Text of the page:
bob bialkowski.jpgWhen Batavia City Manager Jason Molino suggested Monday night that an ordinance proposed by the Neighborhood Improvement Committee to force landlords to better maintain their properties couldn't be quickly implemented, he found stiff opposition from council members who are tired of repeated constituent complaints about poorly maintained properties.

"We can't have any more bull," said Councilwoman Rose Mary Christian. "We can't push this aside any longer."

Some council members wanted Molino and his staff to act on the proposal within 30 to 90 days, even though the NIC's request gives the council until the end of the year to implement a new ordinance.

"This is not a turnkey piece of legislation," Molino said. "There is a lot of staff impact."

The proposed legislation would require city staff to inspect every rental property every 36 months, and every owner-occupied home each time it is sold. Once inspection requirements were met, a Certificate of Occupancy would be issued.

Items that could be inspected would include smoke alarms, CO2 detectors, plumbing fixtures, heating, appliances, wiring, safe exits and that the exterior is safe and sanitary.

Additionally, landlords would be required to register tenants with the city and ensure an agent of the property resided in Genesee County.

Molino maintained that it would take a good deal of research and study to determine the impacts on city resources, and whether additional resources would be needed.

Every council member spoke to the need for quick action to deal with a long festering issue in the city, but Councilman Frank Ferrando pointed out that NIC requested a deadline for action that might allow Molino enough time for research and ensure a new ordinance could be brought forward in a reasonable amount of time.

NIC requested that the council vote on a new ordinance by the end of the year.

"Let's follow the recommendation of the committee and give Jason and his staff the time necessary to do it right," Ferrando said.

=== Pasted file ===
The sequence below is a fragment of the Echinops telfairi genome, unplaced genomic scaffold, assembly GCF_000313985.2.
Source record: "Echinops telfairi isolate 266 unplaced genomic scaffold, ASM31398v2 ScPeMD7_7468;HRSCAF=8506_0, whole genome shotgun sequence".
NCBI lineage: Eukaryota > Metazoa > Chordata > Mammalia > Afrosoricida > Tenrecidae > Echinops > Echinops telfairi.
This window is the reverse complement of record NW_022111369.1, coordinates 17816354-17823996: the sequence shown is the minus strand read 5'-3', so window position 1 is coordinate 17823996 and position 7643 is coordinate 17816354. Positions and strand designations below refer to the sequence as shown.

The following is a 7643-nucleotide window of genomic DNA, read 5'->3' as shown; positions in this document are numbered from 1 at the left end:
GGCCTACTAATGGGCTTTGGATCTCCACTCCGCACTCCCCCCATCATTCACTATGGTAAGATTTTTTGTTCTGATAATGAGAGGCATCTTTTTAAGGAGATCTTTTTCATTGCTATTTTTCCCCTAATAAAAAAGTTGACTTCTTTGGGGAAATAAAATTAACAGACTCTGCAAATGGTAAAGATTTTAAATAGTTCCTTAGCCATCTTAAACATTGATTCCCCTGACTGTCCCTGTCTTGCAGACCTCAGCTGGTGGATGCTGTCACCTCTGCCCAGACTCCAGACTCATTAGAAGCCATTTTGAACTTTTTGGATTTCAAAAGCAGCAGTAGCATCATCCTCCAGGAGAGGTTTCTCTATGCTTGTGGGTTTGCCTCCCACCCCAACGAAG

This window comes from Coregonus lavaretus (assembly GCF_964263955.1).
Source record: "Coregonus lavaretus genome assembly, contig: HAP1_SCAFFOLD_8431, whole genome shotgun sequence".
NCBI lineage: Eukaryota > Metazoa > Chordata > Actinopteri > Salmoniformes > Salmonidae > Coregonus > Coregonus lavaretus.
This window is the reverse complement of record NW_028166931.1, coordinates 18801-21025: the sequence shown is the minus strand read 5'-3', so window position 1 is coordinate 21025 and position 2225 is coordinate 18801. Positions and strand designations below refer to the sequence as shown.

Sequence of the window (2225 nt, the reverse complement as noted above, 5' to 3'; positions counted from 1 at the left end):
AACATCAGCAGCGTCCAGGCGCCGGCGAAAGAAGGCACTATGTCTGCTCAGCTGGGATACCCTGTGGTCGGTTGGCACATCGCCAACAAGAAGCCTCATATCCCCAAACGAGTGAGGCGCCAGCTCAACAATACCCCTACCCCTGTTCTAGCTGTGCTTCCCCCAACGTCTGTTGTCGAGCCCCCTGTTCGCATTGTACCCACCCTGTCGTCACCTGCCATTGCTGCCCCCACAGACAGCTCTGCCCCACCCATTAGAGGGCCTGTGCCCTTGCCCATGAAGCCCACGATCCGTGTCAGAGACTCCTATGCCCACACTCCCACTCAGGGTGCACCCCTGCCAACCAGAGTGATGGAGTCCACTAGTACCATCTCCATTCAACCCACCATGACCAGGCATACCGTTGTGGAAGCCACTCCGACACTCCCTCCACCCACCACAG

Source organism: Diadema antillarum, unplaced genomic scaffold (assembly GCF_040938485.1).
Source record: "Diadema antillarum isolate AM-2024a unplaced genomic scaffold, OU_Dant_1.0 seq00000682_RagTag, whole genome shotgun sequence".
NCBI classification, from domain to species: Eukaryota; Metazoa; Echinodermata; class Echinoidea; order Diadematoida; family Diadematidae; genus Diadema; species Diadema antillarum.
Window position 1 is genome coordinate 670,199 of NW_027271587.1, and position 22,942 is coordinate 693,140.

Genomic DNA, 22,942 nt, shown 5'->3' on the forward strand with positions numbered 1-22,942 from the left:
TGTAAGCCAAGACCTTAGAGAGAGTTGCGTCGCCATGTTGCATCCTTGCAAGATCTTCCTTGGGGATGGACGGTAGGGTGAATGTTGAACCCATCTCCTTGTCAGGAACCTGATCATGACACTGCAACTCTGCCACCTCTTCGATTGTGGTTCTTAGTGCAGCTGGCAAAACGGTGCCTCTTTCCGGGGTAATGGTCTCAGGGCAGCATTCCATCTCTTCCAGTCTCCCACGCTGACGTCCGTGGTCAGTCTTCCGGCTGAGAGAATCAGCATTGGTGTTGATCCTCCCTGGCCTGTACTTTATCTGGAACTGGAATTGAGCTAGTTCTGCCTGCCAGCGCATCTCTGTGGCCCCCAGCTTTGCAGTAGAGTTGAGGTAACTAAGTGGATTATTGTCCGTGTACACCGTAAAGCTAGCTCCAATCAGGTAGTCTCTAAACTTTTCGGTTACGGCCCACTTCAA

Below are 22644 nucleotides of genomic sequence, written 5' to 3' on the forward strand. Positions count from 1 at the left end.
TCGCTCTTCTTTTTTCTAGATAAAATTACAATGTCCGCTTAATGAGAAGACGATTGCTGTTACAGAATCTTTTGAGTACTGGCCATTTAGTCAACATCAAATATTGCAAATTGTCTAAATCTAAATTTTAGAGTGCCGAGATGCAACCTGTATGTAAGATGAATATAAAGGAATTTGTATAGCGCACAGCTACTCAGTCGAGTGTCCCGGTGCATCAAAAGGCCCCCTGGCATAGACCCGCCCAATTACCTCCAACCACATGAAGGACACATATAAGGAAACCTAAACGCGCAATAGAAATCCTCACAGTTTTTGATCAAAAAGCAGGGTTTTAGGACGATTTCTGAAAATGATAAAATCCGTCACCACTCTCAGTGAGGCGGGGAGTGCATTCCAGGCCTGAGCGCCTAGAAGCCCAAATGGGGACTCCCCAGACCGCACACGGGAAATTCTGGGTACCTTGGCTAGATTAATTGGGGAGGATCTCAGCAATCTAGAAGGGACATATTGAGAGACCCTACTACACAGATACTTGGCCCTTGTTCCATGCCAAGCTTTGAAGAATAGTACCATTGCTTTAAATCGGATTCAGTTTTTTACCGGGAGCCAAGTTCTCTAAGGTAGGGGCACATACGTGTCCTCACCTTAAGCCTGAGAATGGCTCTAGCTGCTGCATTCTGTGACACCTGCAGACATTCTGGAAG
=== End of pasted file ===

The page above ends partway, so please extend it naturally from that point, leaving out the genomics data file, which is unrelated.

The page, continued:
After a bit more debate, the council agreed to instruct City Attorney George Van Nest and Molino time to figure out the impacts, write the proposed law -- which could include implementing the proposal in stages, such as tenant registration first, and annual inspections later -- and bring back a recommendation to the Council before current terms that expire this year end.

Pictured: Bob Bialkowski, who initially raised the idea of the proposed ordinance with NIC.

Tuesday, July 14, 2009 at 12:10 am

Revised ordinance could land weed scofflaws in jail for 15 days or more

post by Howard B. Owens in batavia, weed abatement

Time to start cutting or poisoning those weeds and cleaning up that debris on your property Mr. Slumlord or absentee land owner or other property owner who just simply neglects to maintain your land in accordance with City of Batavia standards.

The standards -- especially as pertains to weeds and debris -- are clearly spelled out in section 96 of the city municipal code.

The only difference is, after a vote of the City Council Monday night, the fines are a little stiffer, and if you persist and don't pay your fines, you could find yourself in Batavia City Court and possibly in jail.

The new enforcement mechanism calls for a $250 fine plus the expense of cleaning up the mess for those land owners who fail to cut or remove weeds as well as debris.

If the fines go unpaid or the problem uncorrected, tickets could be issued, which then require the land owner to appear in court. The potential penalty there is 15 days in jail for each separate offense -- the kicker is, each day of non-compliance is a separate offense.

So you need to ask yourself, how many days do you want to spend in jail?

Monday, July 13, 2009 at 11:36 pm